Common Cold vs. The Flu – Know the Difference

In a previous article I’ve covered one of the most common diseases people catch around this time of the year: common cold. I’ve covered its symptoms, its remedies, and a few myths that are known about this light, but annoying disease. And now the time has come to take a look at its bigger – and much worse – cousin, a disease that has a similar set of symptoms, but can be much more severe: influenza – or the flu.

common cold

Influenza (the flu): The Facts

Similar to the common cold, influenza is a viral infection with several of its symptoms affecting the upper respiratory tract. But, unlike the common cold, which can have over 200 infectious agents behind it, influenza is caused by a specific virus – the influenza virus.

The symptoms of the flu are similar to those of the common cold, but get much more severe: high fever and extreme coldness, cough, nasal congestion and a runny nose, sneezing, fatigue, headache, watering eyes, possibly rash, joint and throat aches and diarrhea and abdominal pain in children.

Unlike the common cold, that causes relatively mild symptoms that don’t last much longer than a week, the flu can last for two weeks or even more, and its symptoms are much more severe. Most people recover in about two weeks, but some develop serious – possibly life-threatening – complications such as pneumonia, or aggravate pre-existing conditions like coronary heart disease or congestive heart failure.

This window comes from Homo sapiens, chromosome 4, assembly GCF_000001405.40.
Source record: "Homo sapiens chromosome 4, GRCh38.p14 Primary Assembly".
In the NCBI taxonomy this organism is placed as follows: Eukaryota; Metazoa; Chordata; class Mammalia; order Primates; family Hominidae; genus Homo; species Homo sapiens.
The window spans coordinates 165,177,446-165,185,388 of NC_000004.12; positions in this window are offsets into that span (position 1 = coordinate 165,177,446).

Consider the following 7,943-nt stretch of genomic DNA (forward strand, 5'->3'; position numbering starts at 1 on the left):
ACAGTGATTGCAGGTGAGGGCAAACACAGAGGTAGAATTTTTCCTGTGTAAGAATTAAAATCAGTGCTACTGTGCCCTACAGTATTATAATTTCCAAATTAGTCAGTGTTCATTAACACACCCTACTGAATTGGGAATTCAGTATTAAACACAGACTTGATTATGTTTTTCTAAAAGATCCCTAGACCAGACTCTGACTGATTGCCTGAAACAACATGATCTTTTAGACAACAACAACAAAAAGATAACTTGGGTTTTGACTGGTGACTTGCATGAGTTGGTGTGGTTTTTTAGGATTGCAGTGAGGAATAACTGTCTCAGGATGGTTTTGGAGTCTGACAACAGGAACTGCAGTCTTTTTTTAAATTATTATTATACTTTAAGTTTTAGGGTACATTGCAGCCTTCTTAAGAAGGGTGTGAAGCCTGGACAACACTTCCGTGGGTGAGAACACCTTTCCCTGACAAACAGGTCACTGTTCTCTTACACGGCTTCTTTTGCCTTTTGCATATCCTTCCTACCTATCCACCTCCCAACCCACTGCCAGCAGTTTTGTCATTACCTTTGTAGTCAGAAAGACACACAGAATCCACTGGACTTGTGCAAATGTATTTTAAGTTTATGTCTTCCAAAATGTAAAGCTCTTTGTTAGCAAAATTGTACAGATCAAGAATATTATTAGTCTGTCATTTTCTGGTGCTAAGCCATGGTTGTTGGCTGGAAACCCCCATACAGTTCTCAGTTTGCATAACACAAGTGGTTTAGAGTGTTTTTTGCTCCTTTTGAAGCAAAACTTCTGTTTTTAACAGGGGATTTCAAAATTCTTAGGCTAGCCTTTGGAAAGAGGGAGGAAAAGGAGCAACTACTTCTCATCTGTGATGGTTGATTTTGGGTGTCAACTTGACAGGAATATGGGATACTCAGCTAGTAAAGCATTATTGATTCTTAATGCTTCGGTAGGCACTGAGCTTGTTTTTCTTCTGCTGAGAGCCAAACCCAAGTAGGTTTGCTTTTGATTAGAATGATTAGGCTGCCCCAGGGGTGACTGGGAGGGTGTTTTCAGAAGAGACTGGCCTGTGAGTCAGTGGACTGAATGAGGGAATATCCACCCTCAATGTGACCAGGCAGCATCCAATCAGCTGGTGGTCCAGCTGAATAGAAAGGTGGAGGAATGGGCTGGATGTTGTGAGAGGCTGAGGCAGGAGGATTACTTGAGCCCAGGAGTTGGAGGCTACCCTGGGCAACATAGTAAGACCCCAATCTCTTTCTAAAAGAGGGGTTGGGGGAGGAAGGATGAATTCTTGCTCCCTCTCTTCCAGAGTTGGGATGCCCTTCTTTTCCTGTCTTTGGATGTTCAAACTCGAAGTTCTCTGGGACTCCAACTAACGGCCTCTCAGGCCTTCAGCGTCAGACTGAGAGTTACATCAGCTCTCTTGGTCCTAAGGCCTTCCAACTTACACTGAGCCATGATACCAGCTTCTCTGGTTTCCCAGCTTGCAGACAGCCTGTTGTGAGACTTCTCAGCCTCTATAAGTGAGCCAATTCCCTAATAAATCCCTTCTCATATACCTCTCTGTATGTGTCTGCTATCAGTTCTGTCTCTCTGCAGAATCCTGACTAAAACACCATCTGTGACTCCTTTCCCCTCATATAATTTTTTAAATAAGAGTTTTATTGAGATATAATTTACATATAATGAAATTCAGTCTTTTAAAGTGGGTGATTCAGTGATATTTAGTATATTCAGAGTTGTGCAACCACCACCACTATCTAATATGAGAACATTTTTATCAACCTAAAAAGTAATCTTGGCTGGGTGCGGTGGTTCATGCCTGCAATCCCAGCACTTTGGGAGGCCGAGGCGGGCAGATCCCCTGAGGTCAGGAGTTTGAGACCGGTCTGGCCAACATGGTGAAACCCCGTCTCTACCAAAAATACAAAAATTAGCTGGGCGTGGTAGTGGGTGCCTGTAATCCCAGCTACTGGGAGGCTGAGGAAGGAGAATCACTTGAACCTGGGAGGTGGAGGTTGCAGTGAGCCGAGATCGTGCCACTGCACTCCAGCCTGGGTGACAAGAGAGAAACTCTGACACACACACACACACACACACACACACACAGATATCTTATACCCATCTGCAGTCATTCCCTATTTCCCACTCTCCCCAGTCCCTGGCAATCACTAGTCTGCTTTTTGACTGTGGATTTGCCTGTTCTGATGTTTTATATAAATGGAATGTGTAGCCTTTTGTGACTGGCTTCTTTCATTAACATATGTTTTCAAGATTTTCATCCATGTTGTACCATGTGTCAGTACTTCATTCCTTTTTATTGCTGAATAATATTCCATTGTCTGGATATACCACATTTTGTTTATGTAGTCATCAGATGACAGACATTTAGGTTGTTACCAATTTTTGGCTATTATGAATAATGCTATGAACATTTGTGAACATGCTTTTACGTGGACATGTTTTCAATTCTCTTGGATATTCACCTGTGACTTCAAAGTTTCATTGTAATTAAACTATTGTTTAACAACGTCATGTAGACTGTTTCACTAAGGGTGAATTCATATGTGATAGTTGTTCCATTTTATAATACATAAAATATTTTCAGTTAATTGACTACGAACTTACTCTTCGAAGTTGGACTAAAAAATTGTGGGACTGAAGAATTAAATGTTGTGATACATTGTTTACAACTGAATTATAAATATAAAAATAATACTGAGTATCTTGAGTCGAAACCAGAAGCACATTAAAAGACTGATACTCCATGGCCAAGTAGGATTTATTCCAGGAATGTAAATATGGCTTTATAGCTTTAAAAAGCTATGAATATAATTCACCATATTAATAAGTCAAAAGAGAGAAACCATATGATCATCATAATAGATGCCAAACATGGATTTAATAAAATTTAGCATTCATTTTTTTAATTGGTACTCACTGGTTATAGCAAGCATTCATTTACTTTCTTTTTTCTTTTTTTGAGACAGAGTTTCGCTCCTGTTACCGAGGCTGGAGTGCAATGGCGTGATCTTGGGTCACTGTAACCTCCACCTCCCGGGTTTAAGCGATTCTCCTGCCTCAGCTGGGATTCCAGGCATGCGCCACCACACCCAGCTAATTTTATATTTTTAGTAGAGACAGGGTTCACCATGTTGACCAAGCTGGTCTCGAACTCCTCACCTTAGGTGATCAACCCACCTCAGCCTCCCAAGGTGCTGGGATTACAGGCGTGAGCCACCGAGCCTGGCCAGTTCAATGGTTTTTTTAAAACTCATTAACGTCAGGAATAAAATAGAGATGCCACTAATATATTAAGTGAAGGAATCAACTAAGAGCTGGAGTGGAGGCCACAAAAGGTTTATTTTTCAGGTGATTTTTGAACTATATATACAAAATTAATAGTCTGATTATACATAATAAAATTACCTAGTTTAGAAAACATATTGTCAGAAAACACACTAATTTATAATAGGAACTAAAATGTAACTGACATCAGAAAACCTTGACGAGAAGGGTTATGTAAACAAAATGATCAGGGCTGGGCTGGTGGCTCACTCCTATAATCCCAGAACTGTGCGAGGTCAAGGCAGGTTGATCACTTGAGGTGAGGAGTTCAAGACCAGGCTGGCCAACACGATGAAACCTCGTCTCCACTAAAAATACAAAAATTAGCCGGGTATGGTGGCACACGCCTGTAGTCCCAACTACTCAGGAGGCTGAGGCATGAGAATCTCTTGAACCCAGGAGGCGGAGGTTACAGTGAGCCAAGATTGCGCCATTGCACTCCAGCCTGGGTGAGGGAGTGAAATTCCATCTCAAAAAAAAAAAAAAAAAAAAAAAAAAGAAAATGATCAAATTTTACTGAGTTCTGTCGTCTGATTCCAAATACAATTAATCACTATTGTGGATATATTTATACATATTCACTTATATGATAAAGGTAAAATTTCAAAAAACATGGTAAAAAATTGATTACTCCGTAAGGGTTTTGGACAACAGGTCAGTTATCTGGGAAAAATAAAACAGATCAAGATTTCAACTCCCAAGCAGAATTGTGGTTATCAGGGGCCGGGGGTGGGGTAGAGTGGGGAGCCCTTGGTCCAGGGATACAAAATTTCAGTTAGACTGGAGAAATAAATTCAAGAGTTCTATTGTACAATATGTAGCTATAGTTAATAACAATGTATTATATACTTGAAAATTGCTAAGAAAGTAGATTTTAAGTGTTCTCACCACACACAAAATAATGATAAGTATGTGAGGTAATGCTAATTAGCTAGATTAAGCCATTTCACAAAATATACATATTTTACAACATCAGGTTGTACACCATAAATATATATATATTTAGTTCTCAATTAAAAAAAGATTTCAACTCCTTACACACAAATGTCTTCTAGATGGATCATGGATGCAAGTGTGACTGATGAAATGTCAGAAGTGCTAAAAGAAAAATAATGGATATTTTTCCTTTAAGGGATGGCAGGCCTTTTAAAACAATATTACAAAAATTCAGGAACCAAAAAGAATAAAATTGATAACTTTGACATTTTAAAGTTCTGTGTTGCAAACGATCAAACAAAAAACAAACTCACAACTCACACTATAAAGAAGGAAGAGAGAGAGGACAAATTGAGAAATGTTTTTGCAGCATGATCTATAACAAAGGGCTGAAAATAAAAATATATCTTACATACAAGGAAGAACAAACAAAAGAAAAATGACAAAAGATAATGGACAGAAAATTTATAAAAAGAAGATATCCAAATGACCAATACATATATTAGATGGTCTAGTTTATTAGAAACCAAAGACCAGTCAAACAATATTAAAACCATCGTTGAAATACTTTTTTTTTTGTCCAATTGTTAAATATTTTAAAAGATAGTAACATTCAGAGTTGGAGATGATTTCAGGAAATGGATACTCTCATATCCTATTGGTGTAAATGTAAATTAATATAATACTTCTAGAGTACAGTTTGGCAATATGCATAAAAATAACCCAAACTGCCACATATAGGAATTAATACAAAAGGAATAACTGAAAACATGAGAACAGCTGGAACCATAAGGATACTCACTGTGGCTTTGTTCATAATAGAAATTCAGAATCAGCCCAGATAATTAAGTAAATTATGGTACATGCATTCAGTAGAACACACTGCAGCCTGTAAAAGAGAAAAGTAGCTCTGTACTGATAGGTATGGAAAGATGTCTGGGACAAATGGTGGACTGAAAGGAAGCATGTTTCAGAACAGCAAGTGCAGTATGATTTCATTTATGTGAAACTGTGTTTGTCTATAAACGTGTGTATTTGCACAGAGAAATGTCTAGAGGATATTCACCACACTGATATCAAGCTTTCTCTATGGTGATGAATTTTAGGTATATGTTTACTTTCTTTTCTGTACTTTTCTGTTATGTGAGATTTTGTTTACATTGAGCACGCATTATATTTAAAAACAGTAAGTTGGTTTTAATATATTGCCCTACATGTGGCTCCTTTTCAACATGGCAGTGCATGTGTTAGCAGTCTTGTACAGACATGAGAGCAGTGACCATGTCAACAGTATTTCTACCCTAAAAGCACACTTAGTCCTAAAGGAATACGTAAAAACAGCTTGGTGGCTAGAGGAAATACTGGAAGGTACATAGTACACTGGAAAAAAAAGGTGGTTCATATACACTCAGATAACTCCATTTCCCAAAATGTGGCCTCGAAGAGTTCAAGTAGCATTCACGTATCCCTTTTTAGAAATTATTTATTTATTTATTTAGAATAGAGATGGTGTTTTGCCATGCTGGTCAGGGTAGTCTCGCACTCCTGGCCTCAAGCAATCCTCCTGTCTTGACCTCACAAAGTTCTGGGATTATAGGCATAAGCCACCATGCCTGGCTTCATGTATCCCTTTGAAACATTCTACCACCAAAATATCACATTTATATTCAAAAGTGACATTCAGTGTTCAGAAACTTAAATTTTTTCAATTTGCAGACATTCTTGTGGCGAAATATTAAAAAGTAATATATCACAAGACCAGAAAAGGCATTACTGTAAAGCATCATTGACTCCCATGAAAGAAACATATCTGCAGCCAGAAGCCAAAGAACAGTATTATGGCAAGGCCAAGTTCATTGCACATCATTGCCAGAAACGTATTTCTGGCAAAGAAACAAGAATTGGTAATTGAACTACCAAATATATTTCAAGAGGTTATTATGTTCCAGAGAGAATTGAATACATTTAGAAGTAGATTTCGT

Causes

There are three known Influenza virus classes:

  • Influenza A, a genus (group) that mostly infects birds and mammals. The most feared serotypes of the virus of the last few years all belong to this group – the Swine Flu, the Hong Kong Flu, the Bird Flu, among others – but the devastating Spanish Flu virus that killed millions in 1918 also belongs to this group.
  • Influenza B, a genus that infects us, humans, and not much else. This group has only one serotype, and mutates much slower than the above strains. With its slow mutation people usually acquire a certain grade of immunity to this strain, which doesn’t last for too long.
  • Influenza C, a genus that only infects people, dogs and pigs. It is a less common variant of the virus, and often considered the least severe of them all.

Transmission

The influenza virus is transmitted through the same ways the infectious agents causing the common cold – direct contact of bodily fluids, inhaling infected aerosols and through hand-to-eye, hand-to-nose, or hand-to-mouth transmission, both person to person or through contaminated surfaces. What makes it more dangerous is that those infected start to transmit the disease even before they show any symptoms. Humidity, UV radiations and the temperature all affect the ability of the virus to travel from one person to another – lack of sunlight and low humidity help it infect for longer.

The influenza virus can be transmitted through a series of everyday objects – door knobs, light switches, even bank notes and other household items.

Preventive measures

Good personal hygiene – like in the case of the common cold – has a great role in avoiding to transmit or receive an influenza virus. During flu season – and throughout the year – it’s best to not touch one’s eyes, nose or mouth without washing one’s hand, to wash hands frequently and to avoid contact with infected people. Those infected should cover their mouth when coughing and sneezing, eventually wear a face mask to prevent the further spread of the virus.